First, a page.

"Look! Some people are coming!" He pointed at the forest ground.
The children flung themselves near the window in anticipation. Seconds ticked by, but there was no flash of bright clothing, any telltale hint of giggling, or even a rustle in the leaves.
"You're such a liar, Joey!" Gabby exclaimed, her pigtails swinging like vipers. The others shot him pointed glares—annoyed at his disturbance. Joey sat scowling at the ground.
"I'm not lying," he mumbled. "They were right there." But no one was listening anymore. They bustled away, returning to their mini-projects.
With nothing left to do, he stared glumly at the red, yellow, and blue pieces scattered on the wooden floor. A square mound of blocks lay before him, almost complete. Joey carefully crawled around the small train station, ignoring the crunch of stray legos underneath his feet.
Where is the gate? The station just needs an entrance, and then it’s finished. Joey crouched over a gap in the floor, gazing through the burned wooden edges and spotted the black piece lying in the grass below. I lost another one! Scowling, he slammed down a white gate instead, knowing it looked awful compared to the black one. He glowered accusingly at the wooden panels surrounding him, feeling increasingly irritated. Several fragments lay broken or charred, others had fallen away entirely. Clumps of green moss spotted the inside of the treehouse and would eventually overtake the wooden room.
"Hey, can you help me with the train track?" He jerked up, disoriented from his dark musings. Lee stood waiting, his blue shirt littered with candy stains and looking highly harassed—like always. Joey almost said no, his foul mood still hung over him like a dark cloud, but he wanted to start that train track. They'd been planning it forever… and he had a town finish.
With a nod, Joey went over to Lee's corner of the room, his earlier distraction forgotten. They both sounded like proper adults—discussing how the train must be green no matter how much Gabby wanted blue and devising the many stations it would stop at throughout the city. He couldn’t say how long they’d been doing this, but it didn't matter.
Joey’s mind flashed to the mornings spent waiting in the old station with his mother. The days were hot and sticky, but the coldness inside the train acted as a shield. His face glued to the window, watching the scenery pass by, as his mother laughed and told him stories about each tattered building they passed.
“I wish someone would change these mouldy seats,” he said. “And fix the screechy rails. A paint job would be nice too.”
“Oh?” his mother smiled. “What colour would you prefer, Joey?”
“Anything other than grey. I don’t get why people like boring stuff.”
Her eyes twinkled. “Me neither.”
Joey stared down at the half-built lego track, thinking this train would be more beautiful than the old one, and much less drab. His mother would grin when she saw it, ruffling his hair proudly. Birds tweeted and wind fluttered through the elm trees nearby. He fell into the familiar lull of separating all the coloured pieces, gazing distractedly around the room. Gabby was huddled beside another girl, working furiously on a red and grey tiled street. His friend Mikey stood near a charred corner, his eyes thoughtfully focused on the town’s center.
He grinned, thinking of the time he’d been building a skyscraper during class—trying to make the tallest one possible when Lee joined in. Then, while gathering all the blue blocks, they recruited Mikey, who he’d already been friendly with. Mikey brought Gabby and Joanne, and soon the skyscraper reached the teacher’s nose.
None of them had much in common—at least outwardly. Lee and Joey typically stayed away from girls (they had cooties); Gabby and Joanne had their ring of cooler friends, and Mikey was one of those artistic kids who played in bands. Yet, like a bunch of weird puzzle pieces, they somehow fit together. After some time, he even got used to Gabby's demanding voice, and discovered she’s pretty nice when not barking orders at everyone.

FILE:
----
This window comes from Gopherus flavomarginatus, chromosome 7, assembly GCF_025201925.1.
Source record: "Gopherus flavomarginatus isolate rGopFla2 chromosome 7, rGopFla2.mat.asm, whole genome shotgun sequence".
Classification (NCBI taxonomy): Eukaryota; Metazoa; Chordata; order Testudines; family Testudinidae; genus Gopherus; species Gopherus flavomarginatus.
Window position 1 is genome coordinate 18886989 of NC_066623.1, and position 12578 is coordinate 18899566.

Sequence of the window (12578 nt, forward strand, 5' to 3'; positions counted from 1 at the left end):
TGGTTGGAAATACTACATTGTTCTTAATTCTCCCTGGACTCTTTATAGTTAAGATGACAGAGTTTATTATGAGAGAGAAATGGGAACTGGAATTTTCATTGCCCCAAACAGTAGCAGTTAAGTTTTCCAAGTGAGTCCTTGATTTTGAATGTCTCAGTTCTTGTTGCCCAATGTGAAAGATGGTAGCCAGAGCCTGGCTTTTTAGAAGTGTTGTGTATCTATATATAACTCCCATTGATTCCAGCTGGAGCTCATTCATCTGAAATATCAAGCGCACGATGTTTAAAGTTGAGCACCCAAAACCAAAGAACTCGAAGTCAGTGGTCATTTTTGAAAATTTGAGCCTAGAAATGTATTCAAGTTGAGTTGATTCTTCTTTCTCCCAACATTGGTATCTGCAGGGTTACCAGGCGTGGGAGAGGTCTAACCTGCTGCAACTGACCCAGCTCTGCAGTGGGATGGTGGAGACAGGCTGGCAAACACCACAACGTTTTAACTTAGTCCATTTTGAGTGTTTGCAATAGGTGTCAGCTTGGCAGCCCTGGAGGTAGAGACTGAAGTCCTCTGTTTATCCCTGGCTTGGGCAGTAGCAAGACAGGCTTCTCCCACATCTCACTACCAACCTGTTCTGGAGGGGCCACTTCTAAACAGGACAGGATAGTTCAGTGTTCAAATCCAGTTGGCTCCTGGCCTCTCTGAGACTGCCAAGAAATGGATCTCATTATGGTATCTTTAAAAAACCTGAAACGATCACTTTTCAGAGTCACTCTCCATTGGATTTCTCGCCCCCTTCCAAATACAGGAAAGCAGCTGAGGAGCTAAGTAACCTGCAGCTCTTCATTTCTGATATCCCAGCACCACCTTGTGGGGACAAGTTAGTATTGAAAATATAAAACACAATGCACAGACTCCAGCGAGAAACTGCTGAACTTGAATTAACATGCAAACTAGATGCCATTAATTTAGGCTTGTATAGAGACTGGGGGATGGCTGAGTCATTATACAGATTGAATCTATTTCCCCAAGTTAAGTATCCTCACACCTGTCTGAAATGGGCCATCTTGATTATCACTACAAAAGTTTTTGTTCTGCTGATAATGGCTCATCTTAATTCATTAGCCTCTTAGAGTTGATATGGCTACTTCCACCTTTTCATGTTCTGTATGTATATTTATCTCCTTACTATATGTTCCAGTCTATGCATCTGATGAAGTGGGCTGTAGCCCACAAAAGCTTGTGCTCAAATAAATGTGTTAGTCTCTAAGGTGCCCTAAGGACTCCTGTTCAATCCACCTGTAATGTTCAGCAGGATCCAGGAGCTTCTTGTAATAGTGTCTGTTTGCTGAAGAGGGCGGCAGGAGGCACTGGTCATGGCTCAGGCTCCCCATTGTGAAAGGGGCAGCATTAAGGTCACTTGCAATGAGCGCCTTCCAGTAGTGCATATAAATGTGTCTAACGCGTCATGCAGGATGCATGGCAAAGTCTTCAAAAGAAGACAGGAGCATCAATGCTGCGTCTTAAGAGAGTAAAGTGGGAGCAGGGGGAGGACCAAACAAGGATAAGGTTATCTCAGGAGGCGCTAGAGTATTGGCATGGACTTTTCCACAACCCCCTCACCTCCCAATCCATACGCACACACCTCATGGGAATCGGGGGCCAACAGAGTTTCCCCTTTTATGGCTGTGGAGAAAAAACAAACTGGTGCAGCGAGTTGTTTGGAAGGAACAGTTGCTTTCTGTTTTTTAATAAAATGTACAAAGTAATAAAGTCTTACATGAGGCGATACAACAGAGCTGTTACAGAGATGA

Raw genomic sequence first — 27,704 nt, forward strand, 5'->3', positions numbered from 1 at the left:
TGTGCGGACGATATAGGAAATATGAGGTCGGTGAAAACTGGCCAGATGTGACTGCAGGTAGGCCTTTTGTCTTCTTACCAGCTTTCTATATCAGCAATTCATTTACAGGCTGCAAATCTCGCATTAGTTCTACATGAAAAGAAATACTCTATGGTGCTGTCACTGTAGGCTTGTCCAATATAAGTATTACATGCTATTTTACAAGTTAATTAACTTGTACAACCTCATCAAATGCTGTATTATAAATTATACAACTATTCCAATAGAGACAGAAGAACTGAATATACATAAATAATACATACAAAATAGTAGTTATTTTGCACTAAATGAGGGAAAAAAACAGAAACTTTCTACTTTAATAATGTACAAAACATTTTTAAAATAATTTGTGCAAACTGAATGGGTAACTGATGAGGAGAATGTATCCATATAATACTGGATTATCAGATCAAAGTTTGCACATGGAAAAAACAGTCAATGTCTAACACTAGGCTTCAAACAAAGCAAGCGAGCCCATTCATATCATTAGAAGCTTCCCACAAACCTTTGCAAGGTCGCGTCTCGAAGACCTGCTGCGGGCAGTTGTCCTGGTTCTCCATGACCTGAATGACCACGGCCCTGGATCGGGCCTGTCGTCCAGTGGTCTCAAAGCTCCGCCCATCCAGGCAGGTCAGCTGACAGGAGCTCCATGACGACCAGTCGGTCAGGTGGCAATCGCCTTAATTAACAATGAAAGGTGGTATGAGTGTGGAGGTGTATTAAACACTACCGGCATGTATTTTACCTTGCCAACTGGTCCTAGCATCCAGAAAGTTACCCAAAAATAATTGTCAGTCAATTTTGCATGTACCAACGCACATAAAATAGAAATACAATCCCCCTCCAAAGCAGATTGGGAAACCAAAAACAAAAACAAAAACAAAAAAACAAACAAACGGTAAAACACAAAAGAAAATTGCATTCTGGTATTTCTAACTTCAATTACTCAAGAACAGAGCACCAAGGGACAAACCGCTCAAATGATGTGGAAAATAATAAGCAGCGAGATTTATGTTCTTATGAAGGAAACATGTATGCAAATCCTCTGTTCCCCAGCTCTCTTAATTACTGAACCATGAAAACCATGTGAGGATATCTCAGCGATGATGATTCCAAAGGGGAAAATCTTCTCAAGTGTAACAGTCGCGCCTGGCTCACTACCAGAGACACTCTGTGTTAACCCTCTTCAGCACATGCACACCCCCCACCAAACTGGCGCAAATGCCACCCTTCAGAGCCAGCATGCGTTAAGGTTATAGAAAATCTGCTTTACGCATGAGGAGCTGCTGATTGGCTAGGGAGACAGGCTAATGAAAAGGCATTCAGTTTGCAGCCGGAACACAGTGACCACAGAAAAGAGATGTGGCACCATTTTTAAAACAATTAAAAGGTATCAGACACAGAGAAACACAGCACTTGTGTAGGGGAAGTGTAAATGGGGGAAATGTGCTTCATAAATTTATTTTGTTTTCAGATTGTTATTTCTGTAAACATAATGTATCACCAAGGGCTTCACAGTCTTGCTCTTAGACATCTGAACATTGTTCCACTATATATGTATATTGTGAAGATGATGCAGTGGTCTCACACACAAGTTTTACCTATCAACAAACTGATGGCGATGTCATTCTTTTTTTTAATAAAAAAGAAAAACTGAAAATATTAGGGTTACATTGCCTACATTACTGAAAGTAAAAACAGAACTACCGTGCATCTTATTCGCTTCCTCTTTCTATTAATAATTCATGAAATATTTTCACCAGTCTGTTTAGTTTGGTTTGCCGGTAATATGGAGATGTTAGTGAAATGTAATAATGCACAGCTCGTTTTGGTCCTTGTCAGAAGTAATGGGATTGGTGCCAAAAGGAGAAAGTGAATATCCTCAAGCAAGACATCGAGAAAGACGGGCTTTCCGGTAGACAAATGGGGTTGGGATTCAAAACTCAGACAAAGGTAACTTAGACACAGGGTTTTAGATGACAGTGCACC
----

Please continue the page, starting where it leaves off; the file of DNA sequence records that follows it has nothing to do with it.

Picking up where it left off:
Like reading his mind, she sauntered over to their corner while Lee was showing him a drawing of the train's design.
"I'm sorry for yelling at you," she muttered, staring at his feet. "You sure you saw them coming here?"
"You guys just missed it," he said.
Gabby nodded. "I'll keep a lookout then." She smiled hesitantly, "Joanna and I changed our minds. Green would be much better than blue." She left before he could open his mouth.
Lee shoved a drawing in Joey's face, his brows twitching in agitation. He bounced back to work, not wanting to test his friend's patience further.
Sunlight shone through the window, and the legos glittered like tiny jewels. The smell of burned wood became more pronounced as the sun rose in the sky.
After a while, Joey stood up groggily, grinning at Lee, who smiled triumphantly back. They stared at their creation—the beginnings of the track laid sprawling on the floor.
The others gathered around, noticing their accomplishment. Mikey clapped them both on the back, his teeth shining in the sunlight, "Alright! We should all work on the train tomorr—"
The sound of laughter echoed beneath them.
I knew it, he thought as Joanna ran to the window.
"They're coming down the path!" she said.
"How long?" demanded Gabby.
Everyone hushed up immediately. Gabby beckoned them to the back of the wooden room, near the more burnt area. The scent of ash clogged his nostrils.
He listened closely for voices, knowing they would be emerging from the lush green foliage and then trekking upon the rough twisty path. Sure enough, the sound of footsteps echoed faintly in his ears. Joanna's mouth trembled, but Mikey seemed downright excited. Joey couldn't blame him—they rarely saw other people.
"—urry up! We're not supposed to be here!" said an anxious voice, carried by the wind.
He heard an arrogant, childish laugh. "Don't be so stupid, there's nothing here but trees and dirt."
Their footsteps grew louder. The elm trees creaked and swayed, hiding the treehouse from view.
“Well, I heard there’s more than dirt around here.” This voice was more feminine than the others.
Joey heard a high whining sound, like a whimper.